Monday, March 29, 2010

What A Way To Go

Turns out those warnings to consult your doctor to make sure you're healthy enough for sexual activity featured at the end of those erectile dysfunction ads aren't included just to make teenage boys giggle.

EMS arrived in our critical care area over the weekend with a slightly older male who entered cardiac arrest while in the middle of intercourse with his wife. Thought we had him back for a moment, but ultimately they ended up calling it.

At least he died happy?

Sunday, March 28, 2010

Good Samaritan

A drunk man failed in his noble attempt to resuscitate a dead possum on the side of the road. Nevertheless, I feel his efforts should be published as a case report in The New England Journal of Medicine.

Saturday, March 27, 2010

Just When You Think You've Seen It All

Woman comes in via EMS after being found eating her own shit.

Friday, March 26, 2010

Bring On the Cavalry

The other night, security had just finished installing a new panic button at the triage desk and decided to test it. These buttons, placed in strategic spots throughout the ER, cause an automated voice to request immediate help at that particular location. When they go off, staff generally drop everything and run to aid a co-worker.

What security did not realize was that a large group of us were waiting to punch out on the other side of the waiting room doors. As soon as the panic alarm went off, a mob of roughly 20 scrub-clad individuals flooded the triage desk looking for trouble.

Said the patient registering with the nurse: "Damn."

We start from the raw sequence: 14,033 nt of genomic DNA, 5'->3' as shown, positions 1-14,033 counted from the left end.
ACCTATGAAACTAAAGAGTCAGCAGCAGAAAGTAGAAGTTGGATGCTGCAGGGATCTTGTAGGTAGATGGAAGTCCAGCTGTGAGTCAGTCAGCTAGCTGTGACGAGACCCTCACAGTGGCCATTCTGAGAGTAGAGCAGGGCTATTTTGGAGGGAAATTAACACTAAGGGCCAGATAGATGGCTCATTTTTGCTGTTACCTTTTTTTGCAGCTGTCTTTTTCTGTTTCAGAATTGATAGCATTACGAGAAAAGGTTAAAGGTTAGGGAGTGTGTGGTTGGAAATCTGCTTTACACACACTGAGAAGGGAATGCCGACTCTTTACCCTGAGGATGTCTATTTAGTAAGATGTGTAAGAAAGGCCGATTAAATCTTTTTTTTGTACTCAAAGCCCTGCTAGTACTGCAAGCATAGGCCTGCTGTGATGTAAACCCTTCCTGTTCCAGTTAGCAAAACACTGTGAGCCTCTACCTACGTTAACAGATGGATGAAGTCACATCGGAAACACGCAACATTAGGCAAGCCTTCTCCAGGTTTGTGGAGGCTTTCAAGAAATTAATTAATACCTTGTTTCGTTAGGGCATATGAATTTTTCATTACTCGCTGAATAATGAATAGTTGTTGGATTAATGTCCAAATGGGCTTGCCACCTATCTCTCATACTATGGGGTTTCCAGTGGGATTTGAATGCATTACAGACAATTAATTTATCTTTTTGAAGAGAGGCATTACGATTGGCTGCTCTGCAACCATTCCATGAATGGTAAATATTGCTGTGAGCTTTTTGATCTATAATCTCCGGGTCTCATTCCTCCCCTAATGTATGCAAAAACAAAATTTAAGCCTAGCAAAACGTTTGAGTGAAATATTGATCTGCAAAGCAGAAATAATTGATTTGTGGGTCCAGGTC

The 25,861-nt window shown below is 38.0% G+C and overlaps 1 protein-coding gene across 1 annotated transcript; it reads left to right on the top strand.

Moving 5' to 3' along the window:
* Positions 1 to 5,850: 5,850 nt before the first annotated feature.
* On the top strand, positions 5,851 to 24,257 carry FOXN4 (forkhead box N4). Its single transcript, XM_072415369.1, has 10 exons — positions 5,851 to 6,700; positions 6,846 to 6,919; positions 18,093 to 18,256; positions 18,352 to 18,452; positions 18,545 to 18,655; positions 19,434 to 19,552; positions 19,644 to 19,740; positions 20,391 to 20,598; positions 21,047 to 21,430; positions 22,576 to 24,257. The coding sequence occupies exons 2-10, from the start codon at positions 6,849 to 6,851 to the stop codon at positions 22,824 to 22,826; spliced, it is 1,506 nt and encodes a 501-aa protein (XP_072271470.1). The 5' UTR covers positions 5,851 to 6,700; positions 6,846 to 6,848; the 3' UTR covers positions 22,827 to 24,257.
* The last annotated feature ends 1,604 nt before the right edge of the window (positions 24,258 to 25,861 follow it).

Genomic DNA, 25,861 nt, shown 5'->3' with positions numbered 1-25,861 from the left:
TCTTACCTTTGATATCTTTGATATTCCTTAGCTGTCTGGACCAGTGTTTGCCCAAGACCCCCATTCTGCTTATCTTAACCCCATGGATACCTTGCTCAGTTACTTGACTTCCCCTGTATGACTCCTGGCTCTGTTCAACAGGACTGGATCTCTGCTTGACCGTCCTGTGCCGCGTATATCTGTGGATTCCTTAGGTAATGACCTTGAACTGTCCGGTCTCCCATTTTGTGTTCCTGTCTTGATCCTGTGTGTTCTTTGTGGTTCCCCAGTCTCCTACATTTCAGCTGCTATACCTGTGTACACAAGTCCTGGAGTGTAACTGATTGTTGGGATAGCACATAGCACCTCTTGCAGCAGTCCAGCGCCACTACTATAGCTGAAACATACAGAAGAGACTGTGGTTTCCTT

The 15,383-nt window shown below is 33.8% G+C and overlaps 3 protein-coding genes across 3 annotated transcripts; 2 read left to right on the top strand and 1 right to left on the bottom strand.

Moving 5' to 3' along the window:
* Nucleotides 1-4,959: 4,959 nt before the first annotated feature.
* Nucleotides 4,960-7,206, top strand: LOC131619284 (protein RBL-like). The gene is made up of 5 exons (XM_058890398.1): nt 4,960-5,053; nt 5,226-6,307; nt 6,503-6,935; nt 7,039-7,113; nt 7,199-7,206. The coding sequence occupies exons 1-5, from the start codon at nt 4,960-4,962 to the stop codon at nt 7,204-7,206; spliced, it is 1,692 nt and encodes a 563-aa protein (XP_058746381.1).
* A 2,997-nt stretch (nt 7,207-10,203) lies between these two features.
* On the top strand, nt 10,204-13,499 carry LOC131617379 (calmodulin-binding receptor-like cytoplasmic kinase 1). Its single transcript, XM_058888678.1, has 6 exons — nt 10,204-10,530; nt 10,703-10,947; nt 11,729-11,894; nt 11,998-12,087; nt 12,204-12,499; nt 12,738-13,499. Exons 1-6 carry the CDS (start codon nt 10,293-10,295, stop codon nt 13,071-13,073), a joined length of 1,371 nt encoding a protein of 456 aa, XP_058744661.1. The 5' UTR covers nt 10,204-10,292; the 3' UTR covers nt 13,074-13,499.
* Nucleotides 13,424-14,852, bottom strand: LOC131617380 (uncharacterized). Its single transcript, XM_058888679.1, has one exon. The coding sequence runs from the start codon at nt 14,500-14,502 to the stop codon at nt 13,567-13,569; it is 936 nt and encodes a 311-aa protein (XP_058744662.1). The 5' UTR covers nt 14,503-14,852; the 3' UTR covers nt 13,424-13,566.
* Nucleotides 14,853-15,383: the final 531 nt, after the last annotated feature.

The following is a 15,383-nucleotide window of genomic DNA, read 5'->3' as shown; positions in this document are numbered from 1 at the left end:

Wednesday, March 24, 2010


Pleasant, polite, gracious... and ardently suicidal. It was a bizarre scene last night in Bed 4, as I made small talk with a middle-aged patient while irrigating lacerations and cleaning off dried blood.

In perfectly normal tones, the patient expressed disappointment that nobody he knew would sell him a gun, described his excitement at procuring a supply of razor blades, and lamented that fact that his slashing of his wrists and neck were not sufficient to end his life. We also discussed sports and the weather.

And while he appreciated that it was our job to patch him up and try to get him help, he sternly and rightly insisted that we had no idea about the depths of his depression, the profound sense of failure he felt, and his absolute conviction that death would be preferable to life.

It's heartbreaking to find a patient who feels they no longer have any options left. The doctors controlled the bleeding and sutured his lacerations, but he obviously needs a lot more help than that.

Friday, March 19, 2010

Wear Your Helmet

Vomit from a drunk teenager? Not a big deal.

Vomit from a drunk teenager who crashed his motorcycle, throwing his unprotected head against a guardrail, and ended up with several bleeds in his brain and a skull fracture? Big deal.

Wear. Your. Helmet.

Thursday, March 18, 2010

Last Memory?

Witnessed cardiac arrest by a physician family member, with immediate CPR. Very short transport time to the hospital. Patient received 3 rounds of defibrillation while alternating between V-fib and PEA, but ultimately didn't make it.

The entire time, the MD family member was present. I can understand why a loved one, especially from the medical field, would want to be in the room during a code. I just don't think it's something I'd ever choose, having that be my last memory of someone. But hopefully it's a decision I'll never have to make.

Wednesday, March 17, 2010

Going to the Dogs